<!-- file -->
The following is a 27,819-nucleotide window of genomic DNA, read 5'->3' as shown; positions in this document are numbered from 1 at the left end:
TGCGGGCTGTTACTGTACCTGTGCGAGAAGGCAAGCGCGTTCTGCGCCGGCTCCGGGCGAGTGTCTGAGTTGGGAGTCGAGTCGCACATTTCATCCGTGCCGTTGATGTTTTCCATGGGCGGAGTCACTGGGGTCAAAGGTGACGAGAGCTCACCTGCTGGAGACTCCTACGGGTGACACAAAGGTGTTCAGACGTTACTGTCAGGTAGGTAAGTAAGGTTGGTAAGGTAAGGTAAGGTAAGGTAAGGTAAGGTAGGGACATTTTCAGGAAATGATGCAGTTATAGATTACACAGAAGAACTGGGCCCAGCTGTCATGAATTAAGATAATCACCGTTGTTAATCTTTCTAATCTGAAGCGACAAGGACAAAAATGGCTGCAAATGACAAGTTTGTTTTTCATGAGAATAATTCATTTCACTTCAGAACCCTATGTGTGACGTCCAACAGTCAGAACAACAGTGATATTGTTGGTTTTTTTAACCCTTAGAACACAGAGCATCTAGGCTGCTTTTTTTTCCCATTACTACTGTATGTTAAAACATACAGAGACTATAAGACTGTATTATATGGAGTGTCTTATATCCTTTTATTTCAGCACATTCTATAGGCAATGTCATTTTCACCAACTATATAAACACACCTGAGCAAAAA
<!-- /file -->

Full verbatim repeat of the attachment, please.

The following is a 27,819-nucleotide window of genomic DNA, read 5'->3' as shown; positions in this document are numbered from 1 at the left end:
TGCGGGCTGTTACTGTACCTGTGCGAGAAGGCAAGCGCGTTCTGCGCCGGCTCCGGGCGAGTGTCTGAGTTGGGAGTCGAGTCGCACATTTCATCCGTGCCGTTGATGTTTTCCATGGGCGGAGTCACTGGGGTCAAAGGTGACGAGAGCTCACCTGCTGGAGACTCCTACGGGTGACACAAAGGTGTTCAGACGTTACTGTCAGGTAGGTAAGTAAGGTTGGTAAGGTAAGGTAAGGTAAGGTAAGGTAAGGTAGGGACATTTTCAGGAAATGATGCAGTTATAGATTACACAGAAGAACTGGGCCCAGCTGTCATGAATTAAGATAATCACCGTTGTTAATCTTTCTAATCTGAAGCGACAAGGACAAAAATGGCTGCAAATGACAAGTTTGTTTTTCATGAGAATAATTCATTTCACTTCAGAACCCTATGTGTGACGTCCAACAGTCAGAACAACAGTGATATTGTTGGTTTTTTTAACCCTTAGAACACAGAGCATCTAGGCTGCTTTTTTTTCCCATTACTACTGTATGTTAAAACATACAGAGACTATAAGACTGTATTATATGGAGTGTCTTATATCCTTTTATTTCAGCACATTCTATAGGCAATGTCATTTTCACCAACTATATAAACACACCTGAGCAAAAA